Publication(Taylor and Francis, 2019) Islamaj, Ergys ; Kose, M. Ayhan ; Ohnsorge, Franziska ; Ye, Lei SandyThis article investigates the drivers of investment growth in emerging market and developing economies with a focus on the most recent slowdown over the 2010–2015 period. Using panel regression techniques, we find that the recent investment slowdown in emerging market and developing economies is associated with a range of obstacles: weak economic activity, negative terms-of-trade shocks, declining foreign direct investment inflows, elevated private debt burdens, and heightened political risk. This stands in contrast with advanced economies, where weak economic activity is the most important factor. We briefly discuss policy implications of our findings.
Publication(World Bank, Washington, DC, 2017-06) Huidrom, Raju ; Kose, M. Ayhan ; Ohnsorge, Franziska L.The seven largest emerging market economies -- China, India, Brazil, Russia, Mexico, Indonesia, and Turkey -- constituted more than one-quarter of global output and more than half of global output growth during 2010-15. These emerging markets, called EM7, are also closely integrated with other countries, especially with other emerging and frontier markets. Given their size and integration, growth in EM7 could have significant cross-border spillovers. The authors provide empirical estimates of these spillovers using a Bayesian vector autoregression model. They report three main results. First, spillovers from EM7 are sizeable: a 1 percentage point increase in EM7 growth is associated with a 0.9 percentage point increase in growth in other emerging and frontier markets and a 0.6 percentage point increase in world growth at the end of three years. Second, sizeable as they are, spillovers from EM7 are still smaller than those from G7 countries (Group of Seven of advanced economies). Specifically, growth in other emerging and frontier markets, and the global economy would increase by one-half to three times more due to a similarly sized increase in G7 growth. Third, among the EM7, spillovers from China are the largest and permeate globally.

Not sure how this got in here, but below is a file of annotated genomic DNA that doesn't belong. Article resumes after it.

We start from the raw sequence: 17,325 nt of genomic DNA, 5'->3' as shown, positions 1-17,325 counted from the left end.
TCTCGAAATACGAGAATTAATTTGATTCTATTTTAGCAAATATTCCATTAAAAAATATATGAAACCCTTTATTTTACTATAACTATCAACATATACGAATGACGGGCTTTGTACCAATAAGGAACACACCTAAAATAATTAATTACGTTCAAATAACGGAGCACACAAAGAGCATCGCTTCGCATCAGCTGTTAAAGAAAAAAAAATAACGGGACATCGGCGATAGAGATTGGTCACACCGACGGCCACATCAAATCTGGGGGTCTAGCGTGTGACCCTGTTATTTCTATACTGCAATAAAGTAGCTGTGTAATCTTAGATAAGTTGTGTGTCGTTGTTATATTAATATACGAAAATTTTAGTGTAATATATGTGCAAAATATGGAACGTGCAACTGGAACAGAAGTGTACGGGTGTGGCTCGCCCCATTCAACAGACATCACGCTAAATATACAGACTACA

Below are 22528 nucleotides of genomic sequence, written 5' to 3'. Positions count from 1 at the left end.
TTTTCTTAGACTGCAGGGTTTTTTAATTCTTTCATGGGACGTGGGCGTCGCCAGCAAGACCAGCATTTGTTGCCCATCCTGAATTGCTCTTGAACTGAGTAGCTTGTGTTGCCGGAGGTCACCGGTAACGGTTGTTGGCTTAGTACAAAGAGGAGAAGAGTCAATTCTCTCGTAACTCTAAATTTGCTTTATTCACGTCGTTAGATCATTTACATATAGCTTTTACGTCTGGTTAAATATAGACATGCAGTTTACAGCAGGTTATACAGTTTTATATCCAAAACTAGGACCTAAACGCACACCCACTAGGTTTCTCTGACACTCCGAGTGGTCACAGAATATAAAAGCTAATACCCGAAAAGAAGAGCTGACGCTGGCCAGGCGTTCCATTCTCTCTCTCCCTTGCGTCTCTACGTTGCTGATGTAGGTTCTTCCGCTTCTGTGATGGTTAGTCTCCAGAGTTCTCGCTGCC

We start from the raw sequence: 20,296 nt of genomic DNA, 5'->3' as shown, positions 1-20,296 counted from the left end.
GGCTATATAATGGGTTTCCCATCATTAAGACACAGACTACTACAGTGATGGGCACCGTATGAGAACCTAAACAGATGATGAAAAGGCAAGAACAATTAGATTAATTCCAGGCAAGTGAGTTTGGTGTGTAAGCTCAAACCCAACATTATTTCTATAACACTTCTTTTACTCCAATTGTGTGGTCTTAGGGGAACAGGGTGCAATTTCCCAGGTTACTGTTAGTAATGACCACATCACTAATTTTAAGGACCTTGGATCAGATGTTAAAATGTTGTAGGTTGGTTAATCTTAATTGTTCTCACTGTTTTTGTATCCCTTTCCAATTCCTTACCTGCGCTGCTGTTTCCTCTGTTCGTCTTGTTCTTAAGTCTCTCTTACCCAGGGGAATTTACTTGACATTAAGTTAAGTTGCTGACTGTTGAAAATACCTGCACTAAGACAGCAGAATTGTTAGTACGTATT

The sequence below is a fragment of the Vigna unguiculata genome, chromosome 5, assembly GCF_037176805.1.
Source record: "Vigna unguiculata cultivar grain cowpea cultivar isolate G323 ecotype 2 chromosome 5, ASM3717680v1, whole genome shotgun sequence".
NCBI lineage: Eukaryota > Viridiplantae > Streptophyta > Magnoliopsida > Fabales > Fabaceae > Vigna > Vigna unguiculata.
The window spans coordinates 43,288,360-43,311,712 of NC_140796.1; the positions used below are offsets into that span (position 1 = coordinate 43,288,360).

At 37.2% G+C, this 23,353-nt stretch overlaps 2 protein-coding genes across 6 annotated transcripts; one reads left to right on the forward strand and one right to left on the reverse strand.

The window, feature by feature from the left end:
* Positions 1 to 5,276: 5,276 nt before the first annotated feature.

Publication(World Bank, Washington, DC, 2017-03) Kose, M. Ayhan ; Ohnsorge, Franziska ; Ye, Lei Sandy ; Islamaj, ErgysInvestment growth in emerging market and developing economies has slowed sharply since 2010. This paper presents a comprehensive analysis of the causes and implications of this slowdown and presents a menu of policy responses to improve investment growth. It reports four main results. First, the slowdown has been broad-based and most pronounced in the largest emerging markets and in commodity exporters. Second, it reflects a range of obstacles: weak activity, negative terms-of-trade shocks, declining foreign direct investment inflows, elevated private debt burdens, heightened political risk, and adverse spillovers from major economies. Third, by slowing capital accumulation and technological progress embedded in investment, weak post-crisis investment growth has contributed to sluggish growth of potential output in recent years. Finally, although specific policy priorities depend on country circumstances, policymakers can boost investment both directly, through public investment, and indirectly, by encouraging private investment, including foreign direct investment, and by undertaking measures to improve overall growth prospects and the business climate.